The state commission that determines whether Santa Clarita Valley ratepayers will have to pay for chloride treatment in the Santa Clara River recently granted an extension on the public-comment period and a request to delay a hearing until next year.
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“(The Los Angeles Regional Water Quality Control Board) filed a request on Oct. 9 requesting an extension of time to file comments and an extension for the hearing,” said Jason Hone, assistant executive director for the Commission on State Mandates. “At several points, parties can ask for an extension for a good cause.”
The hearing is now expected to take place Jan. 24, and the comment period is scheduled to end.
A claim filed this week by Jennifer Fordyce, senior legal counsel for the RWQCB, asked the commission for an extension to review the draft because she did not receive the notice stating the commission’s staff report and recommendation regarding the claim.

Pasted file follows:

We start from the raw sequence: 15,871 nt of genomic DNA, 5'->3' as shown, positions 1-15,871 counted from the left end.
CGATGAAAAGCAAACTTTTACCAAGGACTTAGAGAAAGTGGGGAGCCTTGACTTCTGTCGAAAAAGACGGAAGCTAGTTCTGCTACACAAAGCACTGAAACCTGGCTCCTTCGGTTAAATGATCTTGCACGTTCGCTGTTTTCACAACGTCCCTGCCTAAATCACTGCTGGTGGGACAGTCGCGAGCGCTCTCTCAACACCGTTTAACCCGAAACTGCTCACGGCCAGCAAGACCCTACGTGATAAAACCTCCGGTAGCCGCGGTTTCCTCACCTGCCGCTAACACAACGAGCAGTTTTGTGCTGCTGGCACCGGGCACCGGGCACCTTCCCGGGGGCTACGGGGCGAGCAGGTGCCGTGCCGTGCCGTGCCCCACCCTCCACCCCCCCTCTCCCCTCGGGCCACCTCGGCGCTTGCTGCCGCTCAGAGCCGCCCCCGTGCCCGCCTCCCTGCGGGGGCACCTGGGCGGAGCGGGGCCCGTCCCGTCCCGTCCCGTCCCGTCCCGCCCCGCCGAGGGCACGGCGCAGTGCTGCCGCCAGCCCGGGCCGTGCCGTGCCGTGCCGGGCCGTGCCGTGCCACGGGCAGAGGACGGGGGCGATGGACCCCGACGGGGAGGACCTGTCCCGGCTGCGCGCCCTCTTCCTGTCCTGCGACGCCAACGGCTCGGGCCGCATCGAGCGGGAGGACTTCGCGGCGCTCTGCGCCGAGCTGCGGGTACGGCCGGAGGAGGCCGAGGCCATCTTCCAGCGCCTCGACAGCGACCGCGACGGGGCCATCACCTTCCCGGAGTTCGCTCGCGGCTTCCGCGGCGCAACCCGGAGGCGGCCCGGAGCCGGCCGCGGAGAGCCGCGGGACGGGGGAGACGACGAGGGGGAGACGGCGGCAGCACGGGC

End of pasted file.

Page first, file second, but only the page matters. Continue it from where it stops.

KHTS AM-1220 published a story Oct. 8 stating the deadline for public comment on the Dec. 6 test claim hearing, was slated to end Friday.
““The Los Angeles Board respectfully requests a three-week extension of time to submit comments on the draft staff analysis,” Fordyce’s letter states.
The letter also requests an extension for the Dec. 6 hearing, because the state’s Regional Water Quality Control Board is scheduled to meet Dec. 5 to discuss business before the board, according to Fordyce’s letter.
The request came about a week after an attorney for Lewis, Brisbois, Bisgaard and Smith, the firm that represents the Sanitation District, filed a similar request.
Any additional requests for time “will be disfavored since they will further delay the timely resolution of this matter,” according to a response from Heather Halsey, executive director for the Commission on State Mandates.
The state Regional Water Quality Control Board is the body that set the chloride limit at 100 milligrams for the Santa Clara River’s watershed, which would require water-treatment facilities to be paid for by Santa Clarita Valley Sanitation District ratepayers.
The Sanitation District filed a test claim back in September 2008 challenging the chloride limit as an unfunded mandate, which, if successful, would require the state to pay for it.
A Sept. 20 staff report from the Commission on State Mandates recommended denying the Sanitation District’s claim.
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Source: Santa Clarita News